Family and Friends Newsletter-December 2020

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missouri department of corrections

Family and Friends Newsletter | December 2020

Merry Christmas

DOC Central Office

From our Corrections family to you and your family, please accept our well wishes for a safe, healthy and joyous Christmas.

Stay Connected during the Holidays

Writing Christmas Card

It is important for offenders to stay connected to their loved ones, especially during the holidays, and in the midst of a global pandemic.  Offenders can communicate with their loved ones through mail, email or telephone.  

To help offenders stay connected to their loved ones, JPay continues to provide eight free email stamps to each offender each month and is continuing their current promotion of "Free Reply Wednesday".  

Additionally, Securus is providing each offender two free phone calls each week. 

If you are inclined to send your loved one a Christmas letter or card, keep the mail rules in mind and allow plenty of time for delivery. 

No doubt your loved one will appreciate the communication, no matter how it is received.

COVID-Killing Technologies Enter State Prisons: Adding to the Viral Containment Strategy


Implementation of three technological innovations in the Missouri Department of Corrections aims to cut COVID-19 infection rates in Missouri state prisons and other facilities. These strategies:

  • Kill the virus in the air
  • Kill the virus on surfaces
  • Detect the virus in wastewater

The department now has ionization generators — air purifying devices that, when installed in air handling systems, destroy 99.4% of COVID-19 within 30 minutes. Using needlepoint ionization, the devices also kill other viruses, bacteria, mold, allergens and pollutants, reducing health risks for people living and working in prisons. More than 1,468 units soon will be in use at all prisons, community supervision centers, the Transition Center of St. Louis, and other state-owned facilities. Installation is underway.

The department is procuring electrostatic disinfectant sprayers with vital oxide disinfectant. This cleaning system instantly covers surfaces with a fine disinfecting mist, killing COVID-19 and other pathogens on contact. Corrections offices and the common areas inside prisons and other facilities will be treated with this system on a regular schedule, supplementing the aggressive cleaning regimen already in place. Probation and Parole districts have 20 sprayers, and 20 more are on their way to adult institutions.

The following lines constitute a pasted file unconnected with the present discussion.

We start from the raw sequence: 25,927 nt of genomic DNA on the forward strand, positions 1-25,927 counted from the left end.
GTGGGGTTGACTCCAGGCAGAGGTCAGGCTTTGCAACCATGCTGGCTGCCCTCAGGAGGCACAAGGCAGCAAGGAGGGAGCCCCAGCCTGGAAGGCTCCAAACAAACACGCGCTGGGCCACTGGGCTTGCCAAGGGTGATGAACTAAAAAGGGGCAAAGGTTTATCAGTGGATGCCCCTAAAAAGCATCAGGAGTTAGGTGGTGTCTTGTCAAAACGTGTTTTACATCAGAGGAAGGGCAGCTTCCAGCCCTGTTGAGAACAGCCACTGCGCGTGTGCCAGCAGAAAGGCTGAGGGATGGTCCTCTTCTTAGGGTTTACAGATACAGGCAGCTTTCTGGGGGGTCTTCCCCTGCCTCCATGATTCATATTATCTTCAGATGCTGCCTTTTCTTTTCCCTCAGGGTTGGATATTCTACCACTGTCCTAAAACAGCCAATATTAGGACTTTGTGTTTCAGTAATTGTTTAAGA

The department began monitoring wastewater for COVID-19 in July, in partnership with the Department of Natural Resources and the University of Missouri. This process detects the virus in human waste and signals where asymptomatic and pre-symptomatic infections might be starting, informing the use of COVID-19 testing strategies such as sample testing and boxed-in testing. MODOC has installed composite samplers at all sites and now conducts its own wastewater testing and uses the data collected to help identify and isolate infected people, slowing the spread of the virus.

While the number of active COVID-19 cases in Missouri state prisons is rapidly declining, the virus continues to pose a risk to Missourians living and working in correctional facilities, as well as in the community.

Missouri was among the first states to take vital steps toward stopping the spread of COVID-19 in prisons, including suspension of visiting, regular transfers and programs that bring in volunteers and reentry partners. Missouri has the most aggressive COVID-19 testing strategy of all departments of corrections in the United States and has conducted more than 72,000 tests to date. A viral containment strategy implemented long before the first case hit Missouri prisons limits the number of people with whom each staff member and offender has contact, helping to contain the virus. Missouri Vocational Enterprises began manufacturing face covers, hand sanitizer and protective gowns in early spring and continues to produce these products for use by corrections as well as other state agencies and nonprofit groups.

Other viral-containment steps include: restricted offender movement; limited group sizes; use of video and tablets for educational and religious programming; screening of all staff and others entering any facility, with temperature checks; strict sanitation schedules and guidelines; ample cleaning supplies at every prison; a designated point person at each facility to ensure adherence to the sanitizing schedule and availability of soap and sanitizer; around-the-clock on-site medical care at every prison; training in COVID-19 preparation and response for all staff; COVID-19-enhanced pandemic protocols implemented at every prison; isolation cells, wings and units at every prison; quarantine strategies for offenders and staff; and shelter-in-place and testing processes for enhanced care units.

Despite the Pandemic, Offenders Carry on the Spirit of Giving this Holiday Season

Christmas 2020

Toys from Boonville Correctional Center were donated to the "Toys for Tots" program and 100 tie blankets were made for a local children's food pantry and local law enforcement.

A dozen quilts were made and donated from Chillicothe Correctional Center to the "No More Black Trash Bags" project for children in foster care emergency situations

Quilts were donated to the Rainbow House from Jefferson City Correctional Center.

Northeast Correctional Center donated 1200 crocheted hats to local schools. They also donated 50 wooden toys, 18 wash clothes, 67 hats, 33 matching hat/scarf combos and 50 face masks to a local church to make Christmas boxes for children.